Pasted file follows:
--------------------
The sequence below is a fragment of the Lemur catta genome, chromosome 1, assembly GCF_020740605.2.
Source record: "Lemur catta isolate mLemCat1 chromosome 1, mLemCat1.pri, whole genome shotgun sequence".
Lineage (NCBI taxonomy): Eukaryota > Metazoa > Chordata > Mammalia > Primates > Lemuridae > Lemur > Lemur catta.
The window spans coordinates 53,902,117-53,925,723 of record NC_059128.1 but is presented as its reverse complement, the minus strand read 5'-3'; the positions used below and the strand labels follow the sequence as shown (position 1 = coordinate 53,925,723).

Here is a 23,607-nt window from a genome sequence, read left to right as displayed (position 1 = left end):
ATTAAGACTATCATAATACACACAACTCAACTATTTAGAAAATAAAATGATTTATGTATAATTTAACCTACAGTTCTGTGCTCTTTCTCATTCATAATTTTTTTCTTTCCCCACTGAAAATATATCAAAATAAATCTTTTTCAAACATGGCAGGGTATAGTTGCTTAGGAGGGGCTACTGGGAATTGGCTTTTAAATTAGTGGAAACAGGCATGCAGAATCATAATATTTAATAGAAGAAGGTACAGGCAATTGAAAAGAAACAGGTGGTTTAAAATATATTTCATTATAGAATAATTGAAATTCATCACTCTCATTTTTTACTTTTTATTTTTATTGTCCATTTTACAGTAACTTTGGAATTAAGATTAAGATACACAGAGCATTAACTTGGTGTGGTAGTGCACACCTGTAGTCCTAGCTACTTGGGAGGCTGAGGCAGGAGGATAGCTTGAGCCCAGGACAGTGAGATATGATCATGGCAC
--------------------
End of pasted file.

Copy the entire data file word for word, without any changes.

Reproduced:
The sequence below is a fragment of the Lemur catta genome, chromosome 1, assembly GCF_020740605.2.
Source record: "Lemur catta isolate mLemCat1 chromosome 1, mLemCat1.pri, whole genome shotgun sequence".
Lineage (NCBI taxonomy): Eukaryota > Metazoa > Chordata > Mammalia > Primates > Lemuridae > Lemur > Lemur catta.
The window spans coordinates 53,902,117-53,925,723 of record NC_059128.1 but is presented as its reverse complement, the minus strand read 5'-3'; the positions used below and the strand labels follow the sequence as shown (position 1 = coordinate 53,925,723).

Here is a 23,607-nt window from a genome sequence, read left to right as displayed (position 1 = left end):
ATTAAGACTATCATAATACACACAACTCAACTATTTAGAAAATAAAATGATTTATGTATAATTTAACCTACAGTTCTGTGCTCTTTCTCATTCATAATTTTTTTCTTTCCCCACTGAAAATATATCAAAATAAATCTTTTTCAAACATGGCAGGGTATAGTTGCTTAGGAGGGGCTACTGGGAATTGGCTTTTAAATTAGTGGAAACAGGCATGCAGAATCATAATATTTAATAGAAGAAGGTACAGGCAATTGAAAAGAAACAGGTGGTTTAAAATATATTTCATTATAGAATAATTGAAATTCATCACTCTCATTTTTTACTTTTTATTTTTATTGTCCATTTTACAGTAACTTTGGAATTAAGATTAAGATACACAGAGCATTAACTTGGTGTGGTAGTGCACACCTGTAGTCCTAGCTACTTGGGAGGCTGAGGCAGGAGGATAGCTTGAGCCCAGGACAGTGAGATATGATCATGGCAC